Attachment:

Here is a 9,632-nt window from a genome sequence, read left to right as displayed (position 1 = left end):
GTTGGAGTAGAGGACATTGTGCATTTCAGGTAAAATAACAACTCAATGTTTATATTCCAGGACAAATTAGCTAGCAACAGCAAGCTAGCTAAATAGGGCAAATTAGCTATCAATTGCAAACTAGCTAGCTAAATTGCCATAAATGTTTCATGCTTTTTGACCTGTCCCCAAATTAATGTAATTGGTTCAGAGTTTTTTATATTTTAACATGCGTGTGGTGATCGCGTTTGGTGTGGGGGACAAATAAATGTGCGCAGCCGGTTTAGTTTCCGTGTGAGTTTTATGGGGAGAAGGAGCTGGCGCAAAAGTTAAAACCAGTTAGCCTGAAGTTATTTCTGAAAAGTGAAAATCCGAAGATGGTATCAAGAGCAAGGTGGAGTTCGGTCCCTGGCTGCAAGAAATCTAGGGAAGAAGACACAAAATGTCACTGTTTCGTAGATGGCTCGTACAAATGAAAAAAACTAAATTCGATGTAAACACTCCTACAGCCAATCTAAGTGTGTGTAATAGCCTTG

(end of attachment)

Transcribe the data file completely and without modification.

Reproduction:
Here is a 9,632-nt window from a genome sequence, read left to right as displayed (position 1 = left end):
GTTGGAGTAGAGGACATTGTGCATTTCAGGTAAAATAACAACTCAATGTTTATATTCCAGGACAAATTAGCTAGCAACAGCAAGCTAGCTAAATAGGGCAAATTAGCTATCAATTGCAAACTAGCTAGCTAAATTGCCATAAATGTTTCATGCTTTTTGACCTGTCCCCAAATTAATGTAATTGGTTCAGAGTTTTTTATATTTTAACATGCGTGTGGTGATCGCGTTTGGTGTGGGGGACAAATAAATGTGCGCAGCCGGTTTAGTTTCCGTGTGAGTTTTATGGGGAGAAGGAGCTGGCGCAAAAGTTAAAACCAGTTAGCCTGAAGTTATTTCTGAAAAGTGAAAATCCGAAGATGGTATCAAGAGCAAGGTGGAGTTCGGTCCCTGGCTGCAAGAAATCTAGGGAAGAAGACACAAAATGTCACTGTTTCGTAGATGGCTCGTACAAATGAAAAAAACTAAATTCGATGTAAACACTCCTACAGCCAATCTAAGTGTGTGTAATAGCCTTG